Farne Island Puffins
When I was there the wardens seemed to be relatively happy with the numbers of birds and chick numbers. The survey however showed that the number of breeding pairs, at 36,500, was down on the 55,674 pairs counted in 2005. The results were somewhat of a mystery, there was no evidence that they were having difficulties, the birds had been bringing in good quantities of food, and there was not a predator problem on the islands and the numbers of fledging bird should have atleaset maintained numbers. It seems that the adult birds are having difficulties surviving the eight months out on the open seas between breeding seasons. The surveys are carried out every 5 years and records go back to the 1930’s with detailed counts since 1969. This years results have however prompted an additional survey next year to try and understand the reasons for this years findings.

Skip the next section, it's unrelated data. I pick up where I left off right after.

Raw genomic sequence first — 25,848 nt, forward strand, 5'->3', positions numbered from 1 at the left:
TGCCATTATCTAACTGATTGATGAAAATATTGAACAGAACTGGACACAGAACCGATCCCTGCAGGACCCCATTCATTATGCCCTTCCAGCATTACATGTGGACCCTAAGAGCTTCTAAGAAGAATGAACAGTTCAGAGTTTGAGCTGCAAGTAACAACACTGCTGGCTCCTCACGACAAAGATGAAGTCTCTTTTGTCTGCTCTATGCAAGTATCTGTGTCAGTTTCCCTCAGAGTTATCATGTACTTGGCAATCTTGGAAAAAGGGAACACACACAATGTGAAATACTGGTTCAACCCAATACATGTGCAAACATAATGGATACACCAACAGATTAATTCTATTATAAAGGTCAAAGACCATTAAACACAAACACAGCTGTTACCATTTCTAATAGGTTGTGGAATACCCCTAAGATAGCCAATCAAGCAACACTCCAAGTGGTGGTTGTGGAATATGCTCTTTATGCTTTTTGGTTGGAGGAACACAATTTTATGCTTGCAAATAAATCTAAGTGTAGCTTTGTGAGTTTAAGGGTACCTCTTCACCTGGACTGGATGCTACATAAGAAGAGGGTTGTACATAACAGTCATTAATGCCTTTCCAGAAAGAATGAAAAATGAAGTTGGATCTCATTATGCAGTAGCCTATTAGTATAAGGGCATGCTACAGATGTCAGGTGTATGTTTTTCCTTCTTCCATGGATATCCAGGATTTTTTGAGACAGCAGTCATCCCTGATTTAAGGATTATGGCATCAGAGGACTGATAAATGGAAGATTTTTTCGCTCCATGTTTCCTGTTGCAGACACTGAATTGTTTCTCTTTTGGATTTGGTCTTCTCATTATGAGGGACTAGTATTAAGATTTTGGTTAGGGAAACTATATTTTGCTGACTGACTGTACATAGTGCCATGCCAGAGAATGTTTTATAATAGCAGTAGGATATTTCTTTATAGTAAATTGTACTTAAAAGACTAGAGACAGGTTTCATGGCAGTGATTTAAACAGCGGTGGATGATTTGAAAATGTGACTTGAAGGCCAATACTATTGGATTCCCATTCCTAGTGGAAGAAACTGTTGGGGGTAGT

I was on the islands midweek and they may not have been as crowded as some others have suggested. My feelings are mixed. Only two of the islands are available to be landed on and indeed my first day was the first day that the boats had been able to land anyone on Staple Island for two and a half weeks due to the swell. Access is therefore weather dependent. Access is also time limited. There are four boat companies but only one runs full day trips allowing up to two hours each on two of the islands. Other trips are just one hour on one island or non-landing boat trips. There are broad walks and everything including bags and tripod legs must stay within the broad walk limits. The wardens are friendly and informative but politely reinforce these rules. All sea bird colonies are a sight to behold and a visit is likely to fill even the least interested in natural history with wonder. My view is that it is important for conservation to allow people to have limited access to such sites. We must also remember that every person landing pays a fee to the National Trust that funds 24 hour wardening of the islands between March and December and the research which will give us a better understanding of what is actually happening to bird numbers and the environment they depend on.
For further information see also articles at the BBC and National Trust websites.